Over 70% of brand managers consider that building an audience is more important than converting sales. This is because when a brand reaches its target audience, is presented consistently throughout various media, and earns its clients’ loyalty, the hardest work is done. Sometimes, however, branding strategies that worked two decades ago may need a little shake-up. This doesn’t (and shouldn’t) mean letting go of your core values, but rather, it is more about appealing to a wider audience and aligning more with values that have changed over the years.
Your Brand is Ignoring a Large Part of Your Audience
In 2017, an international advertising firm, Interbrand was prized at the D&AD Awards for working on the rebranding of top football team, Juventus. In this case, the logo (a football seal) and colors made for rather staid merchandise that younger fans (and there were hundreds of thousands of them) were not purchasing. In this case, the logo itself was changed from the serious seal to double ‘J’ containing the club’s characteristic stripes and the gentle curves of the old seal. The new design, therefore, pleased older fans but also made shirts and other club merchandise more appealing for fashionable teens and young adults. It was the perfect instance of ushering the club’s legacy and spirit into the new millennium.
People Have Difficulty Remembering Your Company’s Name
It takes five to seven impressions for people to remember a brand. If your audience has had this exposure but has difficulty reproducing your name, recalling it when your services are required, or continually misspells it, a small change may be of interest. As stated by brand specialists at NameStormers, changing a company’s name is a risky but important move in your name is the big obstacle in your branding strategy. Some famous brands that have changed their brand names include Aviva (formerly CGNU), Vivendi (formerly Compagnie Génerale des Eaux), and Veet (formerly Immac). There are many additional reasons why a company might feel a name change is required. These include a change in the positioning of the firm over the years, structural changes (e.g. mergers and acquisitions), a need to adapt to new market conditions such as globalization, and a desire to change marketing aesthetics.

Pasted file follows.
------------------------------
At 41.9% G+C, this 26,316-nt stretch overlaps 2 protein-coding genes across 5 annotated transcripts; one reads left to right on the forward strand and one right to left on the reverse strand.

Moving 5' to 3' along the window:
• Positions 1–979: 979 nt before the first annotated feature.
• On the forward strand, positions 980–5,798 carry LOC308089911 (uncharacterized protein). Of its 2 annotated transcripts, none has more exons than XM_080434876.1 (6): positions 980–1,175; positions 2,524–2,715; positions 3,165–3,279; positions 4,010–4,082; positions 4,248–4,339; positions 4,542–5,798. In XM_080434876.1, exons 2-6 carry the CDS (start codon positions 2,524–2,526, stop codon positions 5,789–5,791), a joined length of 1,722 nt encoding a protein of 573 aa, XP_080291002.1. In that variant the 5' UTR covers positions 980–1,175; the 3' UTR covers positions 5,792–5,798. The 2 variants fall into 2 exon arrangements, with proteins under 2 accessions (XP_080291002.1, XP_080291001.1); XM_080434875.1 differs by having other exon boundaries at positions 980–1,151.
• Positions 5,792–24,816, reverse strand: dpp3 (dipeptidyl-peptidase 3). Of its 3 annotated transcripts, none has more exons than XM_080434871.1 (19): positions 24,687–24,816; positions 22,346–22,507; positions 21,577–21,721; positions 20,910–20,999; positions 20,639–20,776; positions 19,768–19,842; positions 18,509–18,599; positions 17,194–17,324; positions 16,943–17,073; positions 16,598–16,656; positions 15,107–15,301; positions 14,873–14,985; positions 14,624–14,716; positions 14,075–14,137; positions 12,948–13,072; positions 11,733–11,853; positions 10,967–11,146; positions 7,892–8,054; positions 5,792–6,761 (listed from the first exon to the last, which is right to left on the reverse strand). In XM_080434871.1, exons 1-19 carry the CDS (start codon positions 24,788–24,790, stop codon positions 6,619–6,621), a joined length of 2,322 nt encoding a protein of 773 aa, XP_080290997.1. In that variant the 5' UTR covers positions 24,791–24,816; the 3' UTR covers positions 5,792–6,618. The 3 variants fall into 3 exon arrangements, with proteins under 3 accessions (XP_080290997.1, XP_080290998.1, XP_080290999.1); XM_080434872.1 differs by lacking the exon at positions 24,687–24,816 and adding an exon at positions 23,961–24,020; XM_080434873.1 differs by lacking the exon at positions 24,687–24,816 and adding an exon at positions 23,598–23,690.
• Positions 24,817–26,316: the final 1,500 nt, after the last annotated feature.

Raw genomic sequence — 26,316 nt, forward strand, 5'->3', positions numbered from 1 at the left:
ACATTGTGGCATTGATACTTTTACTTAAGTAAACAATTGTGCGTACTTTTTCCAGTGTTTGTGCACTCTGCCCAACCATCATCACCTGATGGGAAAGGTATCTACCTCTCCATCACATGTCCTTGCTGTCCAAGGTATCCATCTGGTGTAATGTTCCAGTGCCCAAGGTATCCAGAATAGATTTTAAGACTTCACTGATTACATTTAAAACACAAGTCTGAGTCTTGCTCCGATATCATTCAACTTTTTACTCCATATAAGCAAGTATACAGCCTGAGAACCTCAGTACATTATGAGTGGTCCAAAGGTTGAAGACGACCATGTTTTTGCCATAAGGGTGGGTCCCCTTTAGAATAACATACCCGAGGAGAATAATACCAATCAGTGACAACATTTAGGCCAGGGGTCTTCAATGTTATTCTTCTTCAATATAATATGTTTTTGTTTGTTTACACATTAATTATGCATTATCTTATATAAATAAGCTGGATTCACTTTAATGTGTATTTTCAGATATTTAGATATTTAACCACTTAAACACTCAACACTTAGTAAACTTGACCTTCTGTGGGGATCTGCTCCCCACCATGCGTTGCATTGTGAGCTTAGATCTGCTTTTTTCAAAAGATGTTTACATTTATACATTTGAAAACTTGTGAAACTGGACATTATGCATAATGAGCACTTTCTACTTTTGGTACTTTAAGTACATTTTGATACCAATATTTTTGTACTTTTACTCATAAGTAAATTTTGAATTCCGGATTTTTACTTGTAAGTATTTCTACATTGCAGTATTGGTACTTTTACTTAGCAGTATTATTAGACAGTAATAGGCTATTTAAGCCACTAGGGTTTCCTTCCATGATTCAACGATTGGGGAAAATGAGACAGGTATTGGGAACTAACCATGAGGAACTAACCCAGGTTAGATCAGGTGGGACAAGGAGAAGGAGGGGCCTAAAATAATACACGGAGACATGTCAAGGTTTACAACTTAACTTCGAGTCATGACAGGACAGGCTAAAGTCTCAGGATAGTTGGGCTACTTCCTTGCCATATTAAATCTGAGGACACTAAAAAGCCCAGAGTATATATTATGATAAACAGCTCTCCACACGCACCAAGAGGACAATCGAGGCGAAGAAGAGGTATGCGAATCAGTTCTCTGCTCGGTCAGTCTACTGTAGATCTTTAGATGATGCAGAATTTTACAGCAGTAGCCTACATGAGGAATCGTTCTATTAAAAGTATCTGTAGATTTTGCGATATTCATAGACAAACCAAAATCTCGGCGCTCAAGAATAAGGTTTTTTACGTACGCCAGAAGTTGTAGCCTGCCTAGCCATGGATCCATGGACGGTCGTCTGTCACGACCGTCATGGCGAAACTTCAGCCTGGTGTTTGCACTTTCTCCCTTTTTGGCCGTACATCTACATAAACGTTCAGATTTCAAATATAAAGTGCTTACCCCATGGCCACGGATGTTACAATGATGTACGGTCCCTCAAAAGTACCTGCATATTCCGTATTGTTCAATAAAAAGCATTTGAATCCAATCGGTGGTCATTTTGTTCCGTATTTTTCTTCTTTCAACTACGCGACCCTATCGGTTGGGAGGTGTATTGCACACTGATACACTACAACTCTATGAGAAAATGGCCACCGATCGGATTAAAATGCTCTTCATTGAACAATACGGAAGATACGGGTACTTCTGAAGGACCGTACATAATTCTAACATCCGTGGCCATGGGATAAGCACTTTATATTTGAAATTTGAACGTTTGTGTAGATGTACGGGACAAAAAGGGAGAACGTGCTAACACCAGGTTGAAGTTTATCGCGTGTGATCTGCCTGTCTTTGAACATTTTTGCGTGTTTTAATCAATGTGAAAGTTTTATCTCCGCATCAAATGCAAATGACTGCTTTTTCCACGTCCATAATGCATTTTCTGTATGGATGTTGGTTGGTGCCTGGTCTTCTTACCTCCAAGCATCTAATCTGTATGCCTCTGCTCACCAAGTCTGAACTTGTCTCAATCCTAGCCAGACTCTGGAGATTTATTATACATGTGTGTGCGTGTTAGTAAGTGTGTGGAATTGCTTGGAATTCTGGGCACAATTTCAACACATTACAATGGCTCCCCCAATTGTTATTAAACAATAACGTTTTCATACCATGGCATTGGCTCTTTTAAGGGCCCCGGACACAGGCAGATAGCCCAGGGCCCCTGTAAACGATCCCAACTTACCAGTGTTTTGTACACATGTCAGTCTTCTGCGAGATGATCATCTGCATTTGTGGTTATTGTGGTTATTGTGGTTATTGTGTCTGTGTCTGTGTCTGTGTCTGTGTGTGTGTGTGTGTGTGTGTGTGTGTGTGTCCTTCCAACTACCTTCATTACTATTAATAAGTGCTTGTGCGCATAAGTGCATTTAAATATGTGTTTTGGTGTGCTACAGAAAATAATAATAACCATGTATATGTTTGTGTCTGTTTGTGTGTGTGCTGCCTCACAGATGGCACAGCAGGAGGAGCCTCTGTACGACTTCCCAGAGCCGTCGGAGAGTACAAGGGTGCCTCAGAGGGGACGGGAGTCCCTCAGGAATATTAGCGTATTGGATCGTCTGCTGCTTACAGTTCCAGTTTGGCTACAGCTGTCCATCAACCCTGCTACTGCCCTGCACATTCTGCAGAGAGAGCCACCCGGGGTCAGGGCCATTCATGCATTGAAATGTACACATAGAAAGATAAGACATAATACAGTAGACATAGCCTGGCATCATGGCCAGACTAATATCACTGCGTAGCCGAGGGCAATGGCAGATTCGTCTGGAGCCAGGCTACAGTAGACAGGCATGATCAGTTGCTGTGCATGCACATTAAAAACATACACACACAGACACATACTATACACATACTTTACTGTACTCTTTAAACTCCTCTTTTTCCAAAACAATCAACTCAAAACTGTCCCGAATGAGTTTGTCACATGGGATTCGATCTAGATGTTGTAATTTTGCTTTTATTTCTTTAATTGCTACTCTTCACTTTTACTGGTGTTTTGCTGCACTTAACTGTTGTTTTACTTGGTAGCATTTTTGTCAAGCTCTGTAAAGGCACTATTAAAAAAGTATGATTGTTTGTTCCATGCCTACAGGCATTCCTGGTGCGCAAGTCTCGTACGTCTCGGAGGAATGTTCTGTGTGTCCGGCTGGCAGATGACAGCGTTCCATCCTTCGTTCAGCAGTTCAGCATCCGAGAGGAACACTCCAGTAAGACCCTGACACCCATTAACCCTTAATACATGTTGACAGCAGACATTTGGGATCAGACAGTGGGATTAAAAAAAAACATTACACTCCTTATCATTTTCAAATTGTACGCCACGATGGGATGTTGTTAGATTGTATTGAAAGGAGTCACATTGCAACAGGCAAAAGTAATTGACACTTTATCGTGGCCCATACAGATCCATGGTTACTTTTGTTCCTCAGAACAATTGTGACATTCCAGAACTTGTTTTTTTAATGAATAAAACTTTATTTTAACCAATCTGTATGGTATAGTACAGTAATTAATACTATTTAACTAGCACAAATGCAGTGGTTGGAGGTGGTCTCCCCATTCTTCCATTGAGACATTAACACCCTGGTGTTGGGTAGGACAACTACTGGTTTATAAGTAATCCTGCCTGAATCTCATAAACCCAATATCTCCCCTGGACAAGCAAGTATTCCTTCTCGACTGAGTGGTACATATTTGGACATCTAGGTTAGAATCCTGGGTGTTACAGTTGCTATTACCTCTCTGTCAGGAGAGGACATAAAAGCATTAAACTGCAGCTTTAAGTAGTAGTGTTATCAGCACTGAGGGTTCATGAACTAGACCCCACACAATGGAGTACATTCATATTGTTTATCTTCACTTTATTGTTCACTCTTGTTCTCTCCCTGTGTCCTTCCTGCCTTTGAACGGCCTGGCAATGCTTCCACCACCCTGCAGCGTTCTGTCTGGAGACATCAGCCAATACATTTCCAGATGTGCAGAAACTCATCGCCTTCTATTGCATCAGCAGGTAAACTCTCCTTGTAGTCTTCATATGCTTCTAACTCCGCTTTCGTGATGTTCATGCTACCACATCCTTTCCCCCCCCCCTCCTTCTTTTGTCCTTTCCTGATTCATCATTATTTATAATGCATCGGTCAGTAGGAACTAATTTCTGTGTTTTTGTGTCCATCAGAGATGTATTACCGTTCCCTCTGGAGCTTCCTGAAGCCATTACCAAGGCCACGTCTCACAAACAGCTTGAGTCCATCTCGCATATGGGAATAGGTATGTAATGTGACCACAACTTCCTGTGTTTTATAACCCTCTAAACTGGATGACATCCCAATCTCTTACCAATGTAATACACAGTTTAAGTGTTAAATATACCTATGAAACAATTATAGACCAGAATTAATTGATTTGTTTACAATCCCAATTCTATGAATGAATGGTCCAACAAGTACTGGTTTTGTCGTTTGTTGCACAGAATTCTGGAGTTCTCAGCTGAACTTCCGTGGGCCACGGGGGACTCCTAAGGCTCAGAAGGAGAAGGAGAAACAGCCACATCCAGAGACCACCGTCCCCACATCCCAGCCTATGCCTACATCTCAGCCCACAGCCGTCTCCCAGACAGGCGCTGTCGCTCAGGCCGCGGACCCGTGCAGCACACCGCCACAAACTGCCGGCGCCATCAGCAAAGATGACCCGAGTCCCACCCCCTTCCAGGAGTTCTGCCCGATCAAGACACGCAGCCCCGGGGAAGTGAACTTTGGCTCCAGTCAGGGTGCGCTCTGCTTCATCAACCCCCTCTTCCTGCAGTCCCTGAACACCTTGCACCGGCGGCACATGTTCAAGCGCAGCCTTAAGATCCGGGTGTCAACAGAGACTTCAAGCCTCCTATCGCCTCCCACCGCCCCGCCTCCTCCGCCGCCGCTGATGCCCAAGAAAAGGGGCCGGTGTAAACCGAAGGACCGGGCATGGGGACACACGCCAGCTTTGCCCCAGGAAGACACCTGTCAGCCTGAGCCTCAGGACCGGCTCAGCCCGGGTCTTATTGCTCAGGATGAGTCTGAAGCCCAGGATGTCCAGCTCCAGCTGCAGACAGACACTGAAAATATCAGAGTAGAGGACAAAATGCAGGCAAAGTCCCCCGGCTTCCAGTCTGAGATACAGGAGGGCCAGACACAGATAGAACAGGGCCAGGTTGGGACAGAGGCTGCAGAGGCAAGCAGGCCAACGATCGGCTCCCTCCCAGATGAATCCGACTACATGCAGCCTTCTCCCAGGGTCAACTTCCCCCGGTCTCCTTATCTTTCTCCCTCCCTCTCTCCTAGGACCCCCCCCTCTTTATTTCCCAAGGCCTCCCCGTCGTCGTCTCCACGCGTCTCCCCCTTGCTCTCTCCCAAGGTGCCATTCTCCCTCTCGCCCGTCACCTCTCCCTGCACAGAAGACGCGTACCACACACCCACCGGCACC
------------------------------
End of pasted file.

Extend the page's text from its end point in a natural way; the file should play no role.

There is a Need to Adapt to the Competitive Landscape
Dunkin’ Donuts is the perfect instance of a company that has known how to adapt its brand over the years. It started out as a simple donut shop but the arrival of big competitors such as Starbucks, Costa Coffee, and Panera have made it sit up and take notice. The company has taken a step forward in terms of offering a wider range of coffees, healthy foods, and smoothies, and drinks, and in 2018, it changed its company name from Dunkin’ Brands to just Dunkin, alleging they wanted to be on a ‘first-name basis’ with their customers but also dissociating their brand from just one single product.
There are many reasons why you might decide that rebranding is key to keeping your business up with the times. Changing societal values, the need to appeal to a wider (or totally different) market, and new developments in your industry may leave you wanting to obtain a competitive edge. If so, ensure that your name, logo, and all communications are in line with values that define you but also appeal and resonate with your audience. No matter how much you love your logo, name, and colors, sometimes, changing these is the first step towards making your brand (and merchandise, if pertinent) more appealing. The trick to success lies in striking the right balance between your company’s essence and the passion that drives your new customer base.